THIS STORY HAS BEEN FORMATTED FOR EASY PRINTING

Air France jet wreckage from ’09 found off Brazil

By Greg Keller
Associated Press / April 5, 2011

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PARIS — Crews could start recovering bodies and wreckage within a month from an Air France plane found on the Atlantic Ocean floor, after the stunning deep-water discovery raised new hope of determining the cause of the 2009 crash.

Investigators said yesterday they still haven’t found the plane’s “black box’’ flight recorders, and it is unclear whether they remain attached to the fuselage, or whether they are even still intact after nearly two years in sandy depths of 2.4 miles.

The team involved in this weekend’s discovery, which used undersea robots, was led by the Woods Hole Oceanographic Institution in Massachusetts.

All 228 people aboard the plane were killed when Flight 447, en route from Rio de Janeiro to Paris, slammed into the ocean northeast of Brazil on June 1, 2009, after running into an intense high-altitude thunderstorm. The cause of the crash, the worst in Air France’s history, remains unclear.

French officials said the robots located bodies, motors, and most of the Airbus jet in a fourth underwater search operation, after the last two search efforts turned up nothing.

Investigators have said that without the recorders, the cause of the crash may never be determined.

France’s air accident investigation agency, the BEA, showed photos of the wreckage — intact wheels from the plane’s landing gear, two engines dusted with silt, a panel of the fuselage with oval window openings.

The BEA did not show images of any bodies. French officials said identifiable bodies have been found and will be brought to the surface, but would not say how many or comment further out of respect for the victims’ families.

Fifty bodies were found during the first phase of the search, along with more than 600 pieces of the plane scattered on the sea. No bodies or debris have been found since, until now.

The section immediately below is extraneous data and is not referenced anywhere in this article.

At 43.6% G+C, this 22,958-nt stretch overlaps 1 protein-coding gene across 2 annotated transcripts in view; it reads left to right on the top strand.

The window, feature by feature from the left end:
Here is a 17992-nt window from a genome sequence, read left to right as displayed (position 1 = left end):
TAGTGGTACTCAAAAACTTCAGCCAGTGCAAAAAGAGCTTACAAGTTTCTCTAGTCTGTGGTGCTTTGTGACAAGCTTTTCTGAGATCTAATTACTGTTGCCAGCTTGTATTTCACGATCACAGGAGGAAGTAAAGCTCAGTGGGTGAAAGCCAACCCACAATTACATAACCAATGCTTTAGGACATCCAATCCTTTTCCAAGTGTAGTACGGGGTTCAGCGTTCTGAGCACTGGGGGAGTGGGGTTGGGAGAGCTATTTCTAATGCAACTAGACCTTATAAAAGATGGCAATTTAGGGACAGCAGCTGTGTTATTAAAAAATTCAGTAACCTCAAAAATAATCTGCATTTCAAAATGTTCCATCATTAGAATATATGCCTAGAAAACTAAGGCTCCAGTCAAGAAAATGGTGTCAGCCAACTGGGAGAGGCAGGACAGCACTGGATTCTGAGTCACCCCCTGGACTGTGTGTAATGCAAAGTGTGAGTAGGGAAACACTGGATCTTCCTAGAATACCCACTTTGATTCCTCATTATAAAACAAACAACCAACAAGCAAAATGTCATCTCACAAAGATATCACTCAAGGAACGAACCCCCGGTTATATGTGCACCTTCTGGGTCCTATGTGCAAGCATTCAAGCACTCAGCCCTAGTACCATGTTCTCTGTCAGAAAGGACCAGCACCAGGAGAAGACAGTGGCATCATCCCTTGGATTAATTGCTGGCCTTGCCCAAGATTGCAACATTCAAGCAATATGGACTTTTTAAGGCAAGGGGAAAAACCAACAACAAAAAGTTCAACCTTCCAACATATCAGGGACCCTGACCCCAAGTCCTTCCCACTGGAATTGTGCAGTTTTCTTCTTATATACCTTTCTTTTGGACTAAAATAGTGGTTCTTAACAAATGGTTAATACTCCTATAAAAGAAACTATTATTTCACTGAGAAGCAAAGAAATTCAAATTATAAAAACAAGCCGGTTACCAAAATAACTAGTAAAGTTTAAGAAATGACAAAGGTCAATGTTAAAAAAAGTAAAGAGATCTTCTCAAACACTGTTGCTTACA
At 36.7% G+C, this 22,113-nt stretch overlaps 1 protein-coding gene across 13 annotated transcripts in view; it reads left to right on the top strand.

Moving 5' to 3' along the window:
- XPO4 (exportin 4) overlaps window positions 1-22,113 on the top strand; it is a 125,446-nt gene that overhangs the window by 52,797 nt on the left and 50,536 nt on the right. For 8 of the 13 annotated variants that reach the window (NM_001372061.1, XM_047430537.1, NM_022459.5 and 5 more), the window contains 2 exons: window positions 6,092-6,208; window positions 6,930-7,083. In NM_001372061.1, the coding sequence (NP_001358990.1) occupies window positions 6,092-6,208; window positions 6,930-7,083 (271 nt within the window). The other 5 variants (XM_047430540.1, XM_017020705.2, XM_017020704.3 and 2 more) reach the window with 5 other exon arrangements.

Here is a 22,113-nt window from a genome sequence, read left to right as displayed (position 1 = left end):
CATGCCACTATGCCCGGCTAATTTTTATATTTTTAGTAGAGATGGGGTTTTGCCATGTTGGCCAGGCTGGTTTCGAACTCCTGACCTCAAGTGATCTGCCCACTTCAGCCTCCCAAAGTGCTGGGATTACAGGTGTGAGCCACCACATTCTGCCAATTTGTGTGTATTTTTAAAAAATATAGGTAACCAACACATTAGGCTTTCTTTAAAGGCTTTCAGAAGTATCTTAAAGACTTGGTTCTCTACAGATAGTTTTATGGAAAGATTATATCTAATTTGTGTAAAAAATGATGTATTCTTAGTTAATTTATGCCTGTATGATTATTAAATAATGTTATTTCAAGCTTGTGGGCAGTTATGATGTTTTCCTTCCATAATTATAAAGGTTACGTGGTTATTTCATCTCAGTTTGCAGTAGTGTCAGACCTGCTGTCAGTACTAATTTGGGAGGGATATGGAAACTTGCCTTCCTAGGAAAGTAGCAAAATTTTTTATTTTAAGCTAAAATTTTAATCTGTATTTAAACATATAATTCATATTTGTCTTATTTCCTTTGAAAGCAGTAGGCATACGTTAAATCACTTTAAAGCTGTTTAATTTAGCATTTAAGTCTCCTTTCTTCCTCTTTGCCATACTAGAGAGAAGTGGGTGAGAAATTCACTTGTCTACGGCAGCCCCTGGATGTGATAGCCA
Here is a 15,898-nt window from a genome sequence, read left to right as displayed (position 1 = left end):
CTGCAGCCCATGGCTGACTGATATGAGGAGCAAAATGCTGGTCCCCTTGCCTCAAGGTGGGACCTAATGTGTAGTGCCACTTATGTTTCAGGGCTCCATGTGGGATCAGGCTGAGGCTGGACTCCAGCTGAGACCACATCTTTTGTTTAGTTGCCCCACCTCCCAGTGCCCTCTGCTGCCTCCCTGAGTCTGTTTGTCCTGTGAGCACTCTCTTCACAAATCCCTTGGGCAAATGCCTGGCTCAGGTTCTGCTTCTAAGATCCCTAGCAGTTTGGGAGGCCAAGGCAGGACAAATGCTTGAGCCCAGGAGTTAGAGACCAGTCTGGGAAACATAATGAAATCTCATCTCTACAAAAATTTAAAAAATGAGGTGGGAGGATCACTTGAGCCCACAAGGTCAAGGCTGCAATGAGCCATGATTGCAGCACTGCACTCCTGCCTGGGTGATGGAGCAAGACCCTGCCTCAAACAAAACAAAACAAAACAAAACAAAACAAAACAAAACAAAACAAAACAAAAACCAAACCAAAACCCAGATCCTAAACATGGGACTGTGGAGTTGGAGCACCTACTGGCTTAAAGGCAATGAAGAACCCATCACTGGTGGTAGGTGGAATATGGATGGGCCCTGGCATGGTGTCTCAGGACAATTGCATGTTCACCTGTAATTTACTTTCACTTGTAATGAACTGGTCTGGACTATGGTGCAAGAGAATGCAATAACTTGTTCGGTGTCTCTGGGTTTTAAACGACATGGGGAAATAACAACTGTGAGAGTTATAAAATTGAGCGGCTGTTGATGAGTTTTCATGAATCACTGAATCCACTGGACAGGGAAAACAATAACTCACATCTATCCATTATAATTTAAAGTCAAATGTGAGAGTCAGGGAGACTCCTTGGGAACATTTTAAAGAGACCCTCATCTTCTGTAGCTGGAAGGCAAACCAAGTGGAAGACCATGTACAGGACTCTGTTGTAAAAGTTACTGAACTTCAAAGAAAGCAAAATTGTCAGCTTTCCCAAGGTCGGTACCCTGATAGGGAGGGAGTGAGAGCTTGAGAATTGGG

Victims’ families, who had pushed for continued search efforts despite the high cost, cautiously welcomed the news.

Jean-Paul Troadec, head of the French air investigation agency, told reporters yesterday that he is confident that engineers can still read the data and recordings in the black boxes if they were not damaged in the crash.

The recorders should be in the rear of the fuselage, but it is possible they were ejected in the shock of the crash, he said. If the black boxes are located, they may not need to bring up the rest of the plane, because the reason for the search was to shed light on the cause of the crash, he said.

The recovery could begin in three weeks to a month, said Nathalie Kosciusko-Morizet, France’s minister overseeing the environment and transport.

Finding the cause took on new importance last month when a French judge filed preliminary manslaughter charges against Air France and the plane’s manufacturer, Airbus.

Air France and Airbus are financing the estimated $12.5 million cost of the new, fourth search effort that started last month, but the government will fund the retrieval effort. About $28 million has already been spent on the three previous searches for the jet’s wreckage.

The search is being targeted in an area of about 3,900 square miles, several hundred miles off Brazil’s northeastern coast.

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